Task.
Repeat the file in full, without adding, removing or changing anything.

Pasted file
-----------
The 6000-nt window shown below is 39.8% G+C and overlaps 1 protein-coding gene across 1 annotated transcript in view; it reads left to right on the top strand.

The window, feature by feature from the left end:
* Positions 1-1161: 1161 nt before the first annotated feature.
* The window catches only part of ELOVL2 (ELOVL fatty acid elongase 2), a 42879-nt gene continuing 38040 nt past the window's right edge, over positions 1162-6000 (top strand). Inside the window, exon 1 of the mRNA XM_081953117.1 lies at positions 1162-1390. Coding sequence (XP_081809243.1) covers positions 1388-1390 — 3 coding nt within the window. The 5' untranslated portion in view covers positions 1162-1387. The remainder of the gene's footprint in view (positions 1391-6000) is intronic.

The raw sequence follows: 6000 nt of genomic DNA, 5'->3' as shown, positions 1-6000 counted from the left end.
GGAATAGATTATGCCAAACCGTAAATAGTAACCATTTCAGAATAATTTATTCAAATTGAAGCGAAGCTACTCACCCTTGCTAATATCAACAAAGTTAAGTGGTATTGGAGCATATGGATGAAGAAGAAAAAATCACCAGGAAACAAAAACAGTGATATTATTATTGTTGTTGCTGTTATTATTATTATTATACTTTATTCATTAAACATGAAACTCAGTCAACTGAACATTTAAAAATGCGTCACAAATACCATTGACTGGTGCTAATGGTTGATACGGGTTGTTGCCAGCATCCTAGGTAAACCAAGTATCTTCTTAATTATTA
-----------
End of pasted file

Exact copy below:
The 6000-nt window shown below is 39.8% G+C and overlaps 1 protein-coding gene across 1 annotated transcript in view; it reads left to right on the top strand.

The window, feature by feature from the left end:
* Positions 1-1161: 1161 nt before the first annotated feature.
* The window catches only part of ELOVL2 (ELOVL fatty acid elongase 2), a 42879-nt gene continuing 38040 nt past the window's right edge, over positions 1162-6000 (top strand). Inside the window, exon 1 of the mRNA XM_081953117.1 lies at positions 1162-1390. Coding sequence (XP_081809243.1) covers positions 1388-1390 — 3 coding nt within the window. The 5' untranslated portion in view covers positions 1162-1387. The remainder of the gene's footprint in view (positions 1391-6000) is intronic.

The raw sequence follows: 6000 nt of genomic DNA, 5'->3' as shown, positions 1-6000 counted from the left end.
GGAATAGATTATGCCAAACCGTAAATAGTAACCATTTCAGAATAATTTATTCAAATTGAAGCGAAGCTACTCACCCTTGCTAATATCAACAAAGTTAAGTGGTATTGGAGCATATGGATGAAGAAGAAAAAATCACCAGGAAACAAAAACAGTGATATTATTATTGTTGTTGCTGTTATTATTATTATTATACTTTATTCATTAAACATGAAACTCAGTCAACTGAACATTTAAAAATGCGTCACAAATACCATTGACTGGTGCTAATGGTTGATACGGGTTGTTGCCAGCATCCTAGGTAAACCAAGTATCTTCTTAATTATTA